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More in this section Postgraduate research

PhD scholarships

The Department has a number of funded scholarships, either open in all areas of the Department's research interests or in specific domains (depending on the sponsors). 

All scholarships are subject to eligibility conditions and are awarded on a competitive basis according to academic merit and possibly an interview. We particularly welcome female applicants as they are under-represented among our PhD student population.

For the open scholarships in the Department, all research applicants to whom we have made an offer will be considered for financial assistance. In 2016, the deadline for open scholarship applications is the 10th of April. Successful candidates will be informed by the 6th of May.

Teaching Assistantships are available to MPhil/PhD students in the Department – research students are encouraged to undertake demonstrating and teaching tasks, and to take the Certificate in Teaching Skills offered by the College. Teaching Assistantships are part-time only, i.e. for a limited number of hours so as not to interfere with study. 

The current available scholarships are:

Open Scholarships

Applications are invited for fully funded PhD studentships in any of the Department's research groups: Algorithms and Applications; Bioinformatics; Machine Learning; Distributed and Global Computing; Software Language Engineering; and Type Theory.

The studentships are for three years and include a stipend of £16,296 per year plus a Home/EU fee waiver. Applicants are expected to have obtained a good degree in Computer Science or a cognate discipline, and must obtain the support of a potential supervisor in the Department prior to submitting an application. 

Information about supervisors can be found here.  You are welcome (indeed, encouraged) to discuss a research topic with a supervisor prior to submitting your application.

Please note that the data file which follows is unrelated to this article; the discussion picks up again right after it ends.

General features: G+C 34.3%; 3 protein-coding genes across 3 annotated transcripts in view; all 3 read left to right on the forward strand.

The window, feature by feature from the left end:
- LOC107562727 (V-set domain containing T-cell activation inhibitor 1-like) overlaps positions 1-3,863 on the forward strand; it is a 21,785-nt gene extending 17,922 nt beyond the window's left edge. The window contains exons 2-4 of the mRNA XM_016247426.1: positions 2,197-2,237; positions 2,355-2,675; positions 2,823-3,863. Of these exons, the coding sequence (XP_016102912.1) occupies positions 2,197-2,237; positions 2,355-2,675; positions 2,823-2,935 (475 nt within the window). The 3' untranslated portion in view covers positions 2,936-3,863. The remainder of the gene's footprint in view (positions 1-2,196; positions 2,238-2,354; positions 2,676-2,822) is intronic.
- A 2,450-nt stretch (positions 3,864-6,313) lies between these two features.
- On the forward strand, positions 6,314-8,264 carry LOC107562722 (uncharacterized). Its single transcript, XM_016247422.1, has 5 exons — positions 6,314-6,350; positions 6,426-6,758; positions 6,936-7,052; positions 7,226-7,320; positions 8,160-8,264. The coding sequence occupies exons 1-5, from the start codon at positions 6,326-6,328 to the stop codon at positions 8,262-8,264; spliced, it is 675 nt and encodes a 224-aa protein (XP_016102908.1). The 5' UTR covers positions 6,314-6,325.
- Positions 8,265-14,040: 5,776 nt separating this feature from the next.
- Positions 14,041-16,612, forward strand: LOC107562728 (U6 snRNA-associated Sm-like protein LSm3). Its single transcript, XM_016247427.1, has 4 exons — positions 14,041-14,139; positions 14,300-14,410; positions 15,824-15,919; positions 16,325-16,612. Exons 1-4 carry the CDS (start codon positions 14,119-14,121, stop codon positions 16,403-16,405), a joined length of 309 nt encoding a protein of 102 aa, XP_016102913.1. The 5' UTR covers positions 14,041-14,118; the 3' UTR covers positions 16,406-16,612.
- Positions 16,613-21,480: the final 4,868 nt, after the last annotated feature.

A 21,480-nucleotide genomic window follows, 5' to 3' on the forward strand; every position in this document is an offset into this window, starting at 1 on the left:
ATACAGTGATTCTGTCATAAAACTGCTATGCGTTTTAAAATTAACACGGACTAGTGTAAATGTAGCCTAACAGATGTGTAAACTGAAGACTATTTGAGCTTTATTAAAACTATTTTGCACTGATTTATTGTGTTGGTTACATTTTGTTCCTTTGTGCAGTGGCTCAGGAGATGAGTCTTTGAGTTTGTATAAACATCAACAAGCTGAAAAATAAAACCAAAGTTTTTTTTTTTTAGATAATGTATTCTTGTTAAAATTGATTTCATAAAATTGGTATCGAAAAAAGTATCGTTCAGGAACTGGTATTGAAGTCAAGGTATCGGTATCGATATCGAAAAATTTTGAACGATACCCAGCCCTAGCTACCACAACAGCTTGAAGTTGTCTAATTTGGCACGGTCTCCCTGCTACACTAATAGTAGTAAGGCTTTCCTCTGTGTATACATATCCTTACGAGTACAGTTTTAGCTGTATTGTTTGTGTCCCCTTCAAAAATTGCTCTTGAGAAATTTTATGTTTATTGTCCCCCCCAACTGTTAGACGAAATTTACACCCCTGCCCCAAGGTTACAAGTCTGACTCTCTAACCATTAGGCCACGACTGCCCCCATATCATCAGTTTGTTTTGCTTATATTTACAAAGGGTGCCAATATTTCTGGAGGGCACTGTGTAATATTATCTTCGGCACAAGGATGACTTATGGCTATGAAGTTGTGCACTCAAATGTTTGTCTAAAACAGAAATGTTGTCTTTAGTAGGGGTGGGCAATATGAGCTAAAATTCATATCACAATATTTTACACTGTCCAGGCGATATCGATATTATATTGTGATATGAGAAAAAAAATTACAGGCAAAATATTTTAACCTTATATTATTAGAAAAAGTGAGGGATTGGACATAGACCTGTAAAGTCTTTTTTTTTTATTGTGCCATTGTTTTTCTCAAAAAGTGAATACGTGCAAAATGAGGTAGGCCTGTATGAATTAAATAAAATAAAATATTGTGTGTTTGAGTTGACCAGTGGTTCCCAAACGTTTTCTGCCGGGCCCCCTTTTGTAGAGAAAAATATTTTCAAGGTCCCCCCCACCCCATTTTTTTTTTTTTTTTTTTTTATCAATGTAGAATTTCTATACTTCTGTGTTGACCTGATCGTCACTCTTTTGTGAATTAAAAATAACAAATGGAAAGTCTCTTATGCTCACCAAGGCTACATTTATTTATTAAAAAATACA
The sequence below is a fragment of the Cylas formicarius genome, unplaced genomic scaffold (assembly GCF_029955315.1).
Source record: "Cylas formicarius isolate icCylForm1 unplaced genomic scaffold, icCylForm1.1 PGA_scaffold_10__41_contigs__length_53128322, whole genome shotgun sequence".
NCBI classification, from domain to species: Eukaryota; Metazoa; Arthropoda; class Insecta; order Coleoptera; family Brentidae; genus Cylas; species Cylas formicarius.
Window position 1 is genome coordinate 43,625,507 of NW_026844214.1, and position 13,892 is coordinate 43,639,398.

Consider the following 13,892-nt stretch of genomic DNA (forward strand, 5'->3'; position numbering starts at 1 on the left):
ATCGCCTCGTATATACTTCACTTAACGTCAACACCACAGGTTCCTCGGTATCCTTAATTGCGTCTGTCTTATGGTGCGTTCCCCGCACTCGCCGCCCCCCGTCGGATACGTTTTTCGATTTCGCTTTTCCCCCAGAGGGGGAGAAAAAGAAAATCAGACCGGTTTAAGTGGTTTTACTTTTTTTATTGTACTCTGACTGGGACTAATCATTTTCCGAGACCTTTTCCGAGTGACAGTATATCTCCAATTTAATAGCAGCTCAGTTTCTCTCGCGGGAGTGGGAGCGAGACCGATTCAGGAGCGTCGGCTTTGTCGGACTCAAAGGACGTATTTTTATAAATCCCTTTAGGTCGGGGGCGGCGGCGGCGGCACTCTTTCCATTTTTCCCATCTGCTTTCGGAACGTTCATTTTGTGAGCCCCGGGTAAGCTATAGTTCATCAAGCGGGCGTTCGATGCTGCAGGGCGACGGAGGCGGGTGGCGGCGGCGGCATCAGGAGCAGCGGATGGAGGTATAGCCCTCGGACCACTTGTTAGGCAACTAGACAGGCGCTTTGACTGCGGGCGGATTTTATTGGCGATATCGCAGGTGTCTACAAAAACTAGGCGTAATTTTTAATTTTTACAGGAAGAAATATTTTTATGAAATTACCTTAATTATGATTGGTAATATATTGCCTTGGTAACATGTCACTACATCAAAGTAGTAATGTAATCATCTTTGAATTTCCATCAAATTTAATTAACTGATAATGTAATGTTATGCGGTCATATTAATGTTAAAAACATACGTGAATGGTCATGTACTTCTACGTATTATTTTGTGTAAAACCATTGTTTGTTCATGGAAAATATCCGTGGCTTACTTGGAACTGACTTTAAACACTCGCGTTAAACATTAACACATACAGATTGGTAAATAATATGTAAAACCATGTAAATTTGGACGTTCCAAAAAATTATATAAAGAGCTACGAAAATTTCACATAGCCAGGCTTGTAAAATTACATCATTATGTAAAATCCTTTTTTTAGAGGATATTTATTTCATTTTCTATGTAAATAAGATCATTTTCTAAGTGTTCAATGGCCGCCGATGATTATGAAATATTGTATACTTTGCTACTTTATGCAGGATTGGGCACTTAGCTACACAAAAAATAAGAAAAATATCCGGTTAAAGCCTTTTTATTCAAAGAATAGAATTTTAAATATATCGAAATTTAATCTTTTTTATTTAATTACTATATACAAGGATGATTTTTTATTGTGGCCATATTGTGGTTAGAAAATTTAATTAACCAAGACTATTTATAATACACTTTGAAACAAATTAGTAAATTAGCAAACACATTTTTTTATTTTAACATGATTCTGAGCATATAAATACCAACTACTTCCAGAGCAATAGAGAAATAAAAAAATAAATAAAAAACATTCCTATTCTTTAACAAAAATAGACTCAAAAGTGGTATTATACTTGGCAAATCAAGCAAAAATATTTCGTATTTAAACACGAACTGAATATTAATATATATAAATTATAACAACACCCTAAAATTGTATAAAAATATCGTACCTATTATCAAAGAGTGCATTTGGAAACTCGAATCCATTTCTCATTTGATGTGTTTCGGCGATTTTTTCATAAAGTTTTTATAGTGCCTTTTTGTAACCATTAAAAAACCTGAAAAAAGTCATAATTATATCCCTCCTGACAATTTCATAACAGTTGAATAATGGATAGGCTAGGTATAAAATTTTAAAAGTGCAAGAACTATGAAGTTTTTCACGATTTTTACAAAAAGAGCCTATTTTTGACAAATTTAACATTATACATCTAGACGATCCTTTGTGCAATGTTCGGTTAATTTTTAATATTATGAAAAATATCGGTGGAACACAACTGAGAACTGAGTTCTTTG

How to apply:

Interested candidates should apply as soon as possible using the University's  online application system.  Please read carefully all the information on the application process including English language requirements.   

You will need to upload the following items:

  1. a research topic/area and the name of a potential supervisor; 

  2. a covering letter describing your reasons for wishing to pursue a PhD in the proposed area, incuding why you think that you are qualified to do research in that area; 

  3. a research proposal where you expand on your research topic: why the topic is important, what is the state of the art in the area, and what are the research contributions that you would like to make beyond the state of the art – this does not need to be too long but it should contain enough information for us to make a judgement on the viability of carrying out such a research project in the Department;  

  4. a current CV; 

  5. any documents proving your actual or expected degree classifications, as well as results of any previous University examinations; 

  6. two academic references. 

Closing Date:  Midnight, 10th April 2016.

Starting Date: September 2016.

 

Leverhulme Magna-Carta Doctoral Scholarship in Econometrics

Title: Market Manipulation and High Frequency Trading in Cryptocurrencies and other Electronic Markets